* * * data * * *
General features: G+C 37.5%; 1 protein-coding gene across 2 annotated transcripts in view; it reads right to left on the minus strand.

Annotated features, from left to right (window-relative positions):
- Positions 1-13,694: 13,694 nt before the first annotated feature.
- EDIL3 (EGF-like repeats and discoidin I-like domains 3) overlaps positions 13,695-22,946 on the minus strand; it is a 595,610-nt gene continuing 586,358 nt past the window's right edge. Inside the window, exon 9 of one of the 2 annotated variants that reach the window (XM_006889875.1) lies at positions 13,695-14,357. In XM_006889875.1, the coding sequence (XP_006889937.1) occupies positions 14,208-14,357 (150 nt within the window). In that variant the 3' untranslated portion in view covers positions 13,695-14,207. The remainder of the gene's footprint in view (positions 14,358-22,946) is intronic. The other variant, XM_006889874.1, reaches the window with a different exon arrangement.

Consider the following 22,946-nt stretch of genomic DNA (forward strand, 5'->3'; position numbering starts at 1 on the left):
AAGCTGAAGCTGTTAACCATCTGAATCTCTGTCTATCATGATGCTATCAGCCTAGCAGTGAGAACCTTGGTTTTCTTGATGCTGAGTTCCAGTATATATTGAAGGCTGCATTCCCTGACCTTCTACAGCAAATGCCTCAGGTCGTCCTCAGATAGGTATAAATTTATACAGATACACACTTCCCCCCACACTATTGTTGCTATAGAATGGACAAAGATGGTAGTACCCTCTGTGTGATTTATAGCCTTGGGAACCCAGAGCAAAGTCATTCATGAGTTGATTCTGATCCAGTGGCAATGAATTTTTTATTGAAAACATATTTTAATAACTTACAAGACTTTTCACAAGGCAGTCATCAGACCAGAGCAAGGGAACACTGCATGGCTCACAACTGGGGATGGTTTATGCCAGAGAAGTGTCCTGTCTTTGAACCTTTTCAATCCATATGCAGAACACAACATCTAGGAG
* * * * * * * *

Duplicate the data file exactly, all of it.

General features: G+C 37.5%; 1 protein-coding gene across 2 annotated transcripts in view; it reads right to left on the minus strand.

Annotated features, from left to right (window-relative positions):
- Positions 1-13,694: 13,694 nt before the first annotated feature.
- EDIL3 (EGF-like repeats and discoidin I-like domains 3) overlaps positions 13,695-22,946 on the minus strand; it is a 595,610-nt gene continuing 586,358 nt past the window's right edge. Inside the window, exon 9 of one of the 2 annotated variants that reach the window (XM_006889875.1) lies at positions 13,695-14,357. In XM_006889875.1, the coding sequence (XP_006889937.1) occupies positions 14,208-14,357 (150 nt within the window). In that variant the 3' untranslated portion in view covers positions 13,695-14,207. The remainder of the gene's footprint in view (positions 14,358-22,946) is intronic. The other variant, XM_006889874.1, reaches the window with a different exon arrangement.

Consider the following 22,946-nt stretch of genomic DNA (forward strand, 5'->3'; position numbering starts at 1 on the left):
AAGCTGAAGCTGTTAACCATCTGAATCTCTGTCTATCATGATGCTATCAGCCTAGCAGTGAGAACCTTGGTTTTCTTGATGCTGAGTTCCAGTATATATTGAAGGCTGCATTCCCTGACCTTCTACAGCAAATGCCTCAGGTCGTCCTCAGATAGGTATAAATTTATACAGATACACACTTCCCCCCACACTATTGTTGCTATAGAATGGACAAAGATGGTAGTACCCTCTGTGTGATTTATAGCCTTGGGAACCCAGAGCAAAGTCATTCATGAGTTGATTCTGATCCAGTGGCAATGAATTTTTTATTGAAAACATATTTTAATAACTTACAAGACTTTTCACAAGGCAGTCATCAGACCAGAGCAAGGGAACACTGCATGGCTCACAACTGGGGATGGTTTATGCCAGAGAAGTGTCCTGTCTTTGAACCTTTTCAATCCATATGCAGAACACAACATCTAGGAG